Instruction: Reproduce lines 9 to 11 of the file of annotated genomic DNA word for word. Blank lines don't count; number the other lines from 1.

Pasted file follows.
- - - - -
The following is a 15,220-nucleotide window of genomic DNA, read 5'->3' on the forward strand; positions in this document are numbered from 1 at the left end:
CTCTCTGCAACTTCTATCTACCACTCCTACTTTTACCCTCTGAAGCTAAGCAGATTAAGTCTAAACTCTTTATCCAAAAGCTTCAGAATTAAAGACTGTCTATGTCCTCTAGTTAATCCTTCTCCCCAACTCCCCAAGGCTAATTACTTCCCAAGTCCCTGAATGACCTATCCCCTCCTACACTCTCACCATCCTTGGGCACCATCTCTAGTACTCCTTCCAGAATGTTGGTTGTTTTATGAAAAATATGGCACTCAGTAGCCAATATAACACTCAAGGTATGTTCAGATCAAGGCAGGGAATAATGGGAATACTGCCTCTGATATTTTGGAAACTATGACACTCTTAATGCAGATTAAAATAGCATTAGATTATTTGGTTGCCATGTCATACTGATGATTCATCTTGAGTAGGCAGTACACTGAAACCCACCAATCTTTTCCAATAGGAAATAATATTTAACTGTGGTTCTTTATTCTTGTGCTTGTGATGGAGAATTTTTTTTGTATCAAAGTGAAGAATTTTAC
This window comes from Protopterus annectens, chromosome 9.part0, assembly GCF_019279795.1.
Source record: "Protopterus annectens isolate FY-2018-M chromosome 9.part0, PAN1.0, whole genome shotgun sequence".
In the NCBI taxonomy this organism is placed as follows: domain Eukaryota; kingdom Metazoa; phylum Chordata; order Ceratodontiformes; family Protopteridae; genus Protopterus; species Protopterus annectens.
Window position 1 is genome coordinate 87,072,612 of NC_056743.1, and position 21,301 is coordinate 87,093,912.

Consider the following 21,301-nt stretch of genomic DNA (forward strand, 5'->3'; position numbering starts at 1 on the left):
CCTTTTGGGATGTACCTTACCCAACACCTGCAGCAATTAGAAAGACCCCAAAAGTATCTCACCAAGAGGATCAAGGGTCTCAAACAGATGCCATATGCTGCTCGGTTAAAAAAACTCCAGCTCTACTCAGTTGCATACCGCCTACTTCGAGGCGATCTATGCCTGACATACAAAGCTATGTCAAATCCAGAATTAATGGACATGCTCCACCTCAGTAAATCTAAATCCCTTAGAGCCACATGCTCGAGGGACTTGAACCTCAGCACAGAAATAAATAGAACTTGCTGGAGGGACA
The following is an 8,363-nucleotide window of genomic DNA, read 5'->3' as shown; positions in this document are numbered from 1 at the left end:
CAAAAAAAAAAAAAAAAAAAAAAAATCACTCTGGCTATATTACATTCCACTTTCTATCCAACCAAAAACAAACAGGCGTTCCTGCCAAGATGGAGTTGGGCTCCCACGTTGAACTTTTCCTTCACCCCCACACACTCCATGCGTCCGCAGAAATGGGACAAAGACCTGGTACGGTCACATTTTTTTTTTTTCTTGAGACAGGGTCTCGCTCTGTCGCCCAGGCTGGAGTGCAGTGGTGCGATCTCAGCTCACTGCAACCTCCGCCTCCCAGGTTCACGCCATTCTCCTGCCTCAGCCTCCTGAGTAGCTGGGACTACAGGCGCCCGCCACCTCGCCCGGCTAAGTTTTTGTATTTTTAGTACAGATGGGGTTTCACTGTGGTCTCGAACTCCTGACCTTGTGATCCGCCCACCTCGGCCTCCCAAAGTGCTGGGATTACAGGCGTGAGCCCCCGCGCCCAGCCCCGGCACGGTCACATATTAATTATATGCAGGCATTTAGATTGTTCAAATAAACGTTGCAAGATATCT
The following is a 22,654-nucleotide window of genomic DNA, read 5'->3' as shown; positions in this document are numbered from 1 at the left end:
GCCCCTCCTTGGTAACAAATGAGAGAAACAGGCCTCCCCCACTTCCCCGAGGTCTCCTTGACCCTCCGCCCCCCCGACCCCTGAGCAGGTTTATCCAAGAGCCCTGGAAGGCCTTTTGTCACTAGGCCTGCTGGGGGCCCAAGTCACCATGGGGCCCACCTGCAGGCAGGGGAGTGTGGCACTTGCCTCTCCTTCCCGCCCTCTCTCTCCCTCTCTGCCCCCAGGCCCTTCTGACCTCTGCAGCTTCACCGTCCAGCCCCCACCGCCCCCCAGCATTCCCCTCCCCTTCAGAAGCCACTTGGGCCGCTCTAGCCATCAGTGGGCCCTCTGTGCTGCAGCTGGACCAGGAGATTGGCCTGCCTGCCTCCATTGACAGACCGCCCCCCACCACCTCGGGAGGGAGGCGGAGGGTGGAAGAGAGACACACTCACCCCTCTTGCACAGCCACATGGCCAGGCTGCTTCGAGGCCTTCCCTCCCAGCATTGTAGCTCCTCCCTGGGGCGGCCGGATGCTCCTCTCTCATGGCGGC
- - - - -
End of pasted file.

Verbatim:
The following is an 8,363-nucleotide window of genomic DNA, read 5'->3' as shown; positions in this document are numbered from 1 at the left end:
CAAAAAAAAAAAAAAAAAAAAAAAATCACTCTGGCTATATTACATTCCACTTTCTATCCAACCAAAAACAAACAGGCGTTCCTGCCAAGATGGAGTTGGGCTCCCACGTTGAACTTTTCCTTCACCCCCACACACTCCATGCGTCCGCAGAAATGGGACAAAGACCTGGTACGGTCACATTTTTTTTTTTTCTTGAGACAGGGTCTCGCTCTGTCGCCCAGGCTGGAGTGCAGTGGTGCGATCTCAGCTCACTGCAACCTCCGCCTCCCAGGTTCACGCCATTCTCCTGCCTCAGCCTCCTGAGTAGCTGGGACTACAGGCGCCCGCCACCTCGCCCGGCTAAGTTTTTGTATTTTTAGTACAGATGGGGTTTCACTGTGGTCTCGAACTCCTGACCTTGTGATCCGCCCACCTCGGCCTCCCAAAGTGCTGGGATTACAGGCGTGAGCCCCCGCGCCCAGCCCCGGCACGGTCACATATTAATTATATGCAGGCATTTAGATTGTTCAAATAAACGTTGCAAGATATCT
The following is a 22,654-nucleotide window of genomic DNA, read 5'->3' as shown; positions in this document are numbered from 1 at the left end: